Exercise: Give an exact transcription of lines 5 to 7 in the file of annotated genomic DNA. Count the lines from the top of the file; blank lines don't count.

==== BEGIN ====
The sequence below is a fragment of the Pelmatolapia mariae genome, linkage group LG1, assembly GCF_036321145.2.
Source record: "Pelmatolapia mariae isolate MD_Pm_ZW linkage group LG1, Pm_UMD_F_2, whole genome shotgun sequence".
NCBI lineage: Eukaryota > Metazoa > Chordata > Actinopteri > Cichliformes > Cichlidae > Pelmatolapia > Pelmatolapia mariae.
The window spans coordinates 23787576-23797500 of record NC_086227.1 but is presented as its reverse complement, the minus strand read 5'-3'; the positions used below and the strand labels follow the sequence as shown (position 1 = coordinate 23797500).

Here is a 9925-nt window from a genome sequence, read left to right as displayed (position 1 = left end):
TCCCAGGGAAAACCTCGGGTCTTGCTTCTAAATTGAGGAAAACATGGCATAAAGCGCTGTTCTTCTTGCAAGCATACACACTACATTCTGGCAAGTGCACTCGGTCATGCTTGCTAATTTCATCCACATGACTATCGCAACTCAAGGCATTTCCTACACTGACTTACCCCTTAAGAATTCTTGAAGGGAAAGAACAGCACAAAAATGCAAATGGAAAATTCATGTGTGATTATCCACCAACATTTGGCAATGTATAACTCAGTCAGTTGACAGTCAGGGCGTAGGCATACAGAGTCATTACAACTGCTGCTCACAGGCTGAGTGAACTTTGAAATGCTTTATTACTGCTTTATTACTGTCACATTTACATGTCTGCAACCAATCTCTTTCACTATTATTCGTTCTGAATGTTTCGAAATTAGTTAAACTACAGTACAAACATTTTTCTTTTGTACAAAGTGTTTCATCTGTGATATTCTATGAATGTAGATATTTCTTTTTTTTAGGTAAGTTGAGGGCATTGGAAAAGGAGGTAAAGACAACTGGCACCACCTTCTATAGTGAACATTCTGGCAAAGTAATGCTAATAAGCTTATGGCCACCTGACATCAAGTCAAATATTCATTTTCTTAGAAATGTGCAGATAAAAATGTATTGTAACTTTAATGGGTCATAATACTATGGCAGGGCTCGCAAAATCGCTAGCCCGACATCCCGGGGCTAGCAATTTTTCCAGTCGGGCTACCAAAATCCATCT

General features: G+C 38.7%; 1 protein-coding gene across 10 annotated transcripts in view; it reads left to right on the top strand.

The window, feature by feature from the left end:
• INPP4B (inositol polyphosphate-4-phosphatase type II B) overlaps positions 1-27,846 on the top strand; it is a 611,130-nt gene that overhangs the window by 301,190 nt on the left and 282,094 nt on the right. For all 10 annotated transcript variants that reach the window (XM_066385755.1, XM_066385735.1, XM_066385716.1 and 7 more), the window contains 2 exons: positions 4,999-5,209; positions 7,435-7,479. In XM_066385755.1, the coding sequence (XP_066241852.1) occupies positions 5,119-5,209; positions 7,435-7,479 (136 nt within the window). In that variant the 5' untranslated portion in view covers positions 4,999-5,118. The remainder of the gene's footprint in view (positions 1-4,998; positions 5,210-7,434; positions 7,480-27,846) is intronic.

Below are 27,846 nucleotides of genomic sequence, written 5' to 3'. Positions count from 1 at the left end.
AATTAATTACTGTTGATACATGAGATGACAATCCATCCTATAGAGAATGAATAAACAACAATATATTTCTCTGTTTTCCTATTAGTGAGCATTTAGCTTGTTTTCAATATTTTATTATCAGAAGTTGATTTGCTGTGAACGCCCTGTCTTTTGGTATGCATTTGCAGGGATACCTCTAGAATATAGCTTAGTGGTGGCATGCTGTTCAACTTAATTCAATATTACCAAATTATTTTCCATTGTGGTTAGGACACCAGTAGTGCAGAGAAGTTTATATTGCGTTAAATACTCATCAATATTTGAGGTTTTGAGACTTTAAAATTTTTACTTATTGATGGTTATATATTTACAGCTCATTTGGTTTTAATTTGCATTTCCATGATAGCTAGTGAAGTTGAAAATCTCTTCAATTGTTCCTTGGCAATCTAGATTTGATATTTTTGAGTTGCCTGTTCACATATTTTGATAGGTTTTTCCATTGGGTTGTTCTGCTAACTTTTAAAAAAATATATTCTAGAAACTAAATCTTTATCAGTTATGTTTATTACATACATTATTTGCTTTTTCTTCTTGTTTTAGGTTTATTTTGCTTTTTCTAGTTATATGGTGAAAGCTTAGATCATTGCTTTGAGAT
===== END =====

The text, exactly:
Here is a 9925-nt window from a genome sequence, read left to right as displayed (position 1 = left end):
TCCCAGGGAAAACCTCGGGTCTTGCTTCTAAATTGAGGAAAACATGGCATAAAGCGCTGTTCTTCTTGCAAGCATACACACTACATTCTGGCAAGTGCACTCGGTCATGCTTGCTAATTTCATCCACATGACTATCGCAACTCAAGGCATTTCCTACACTGACTTACCCCTTAAGAATTCTTGAAGGGAAAGAACAGCACAAAAATGCAAATGGAAAATTCATGTGTGATTATCCACCAACATTTGGCAATGTATAACTCAGTCAGTTGACAGTCAGGGCGTAGGCATACAGAGTCATTACAACTGCTGCTCACAGGCTGAGTGAACTTTGAAATGCTTTATTACTGCTTTATTACTGTCACATTTACATGTCTGCAACCAATCTCTTTCACTATTATTCGTTCTGAATGTTTCGAAATTAGTTAAACTACAGTACAAACATTTTTCTTTTGTACAAAGTGTTTCATCTGTGATATTCTATGAATGTAGATATTTCTTTTTTTTAGGTAAGTTGAGGGCATTGGAAAAGGAGGTAAAGACAACTGGCACCACCTTCTATAGTGAACATTCTGGCAAAGTAATGCTAATAAGCTTATGGCCACCTGACATCAAGTCAAATATTCATTTTCTTAGAAATGTGCAGATAAAAATGTATTGTAACTTTAATGGGTCATAATACTATGGCAGGGCTCGCAAAATCGCTAGCCCGACATCCCGGGGCTAGCAATTTTTCCAGTCGGGCTACCAAAATCCATCT

General features: G+C 38.7%; 1 protein-coding gene across 10 annotated transcripts in view; it reads left to right on the top strand.